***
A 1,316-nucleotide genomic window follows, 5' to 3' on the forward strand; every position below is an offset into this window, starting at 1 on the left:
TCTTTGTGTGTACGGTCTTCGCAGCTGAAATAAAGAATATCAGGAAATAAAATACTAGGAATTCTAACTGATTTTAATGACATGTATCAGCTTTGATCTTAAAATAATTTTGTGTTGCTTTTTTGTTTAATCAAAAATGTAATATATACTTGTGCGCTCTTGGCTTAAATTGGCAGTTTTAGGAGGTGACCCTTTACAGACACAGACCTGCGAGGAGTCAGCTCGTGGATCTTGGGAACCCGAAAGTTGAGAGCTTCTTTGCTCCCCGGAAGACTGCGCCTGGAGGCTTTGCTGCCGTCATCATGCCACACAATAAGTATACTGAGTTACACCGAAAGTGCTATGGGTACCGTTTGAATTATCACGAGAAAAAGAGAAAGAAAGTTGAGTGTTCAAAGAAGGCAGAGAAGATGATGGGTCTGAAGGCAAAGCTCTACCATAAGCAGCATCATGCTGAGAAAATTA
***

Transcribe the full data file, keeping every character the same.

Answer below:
A 1,316-nucleotide genomic window follows, 5' to 3' on the forward strand; every position below is an offset into this window, starting at 1 on the left:
TCTTTGTGTGTACGGTCTTCGCAGCTGAAATAAAGAATATCAGGAAATAAAATACTAGGAATTCTAACTGATTTTAATGACATGTATCAGCTTTGATCTTAAAATAATTTTGTGTTGCTTTTTTGTTTAATCAAAAATGTAATATATACTTGTGCGCTCTTGGCTTAAATTGGCAGTTTTAGGAGGTGACCCTTTACAGACACAGACCTGCGAGGAGTCAGCTCGTGGATCTTGGGAACCCGAAAGTTGAGAGCTTCTTTGCTCCCCGGAAGACTGCGCCTGGAGGCTTTGCTGCCGTCATCATGCCACACAATAAGTATACTGAGTTACACCGAAAGTGCTATGGGTACCGTTTGAATTATCACGAGAAAAAGAGAAAGAAAGTTGAGTGTTCAAAGAAGGCAGAGAAGATGATGGGTCTGAAGGCAAAGCTCTACCATAAGCAGCATCATGCTGAGAAAATTA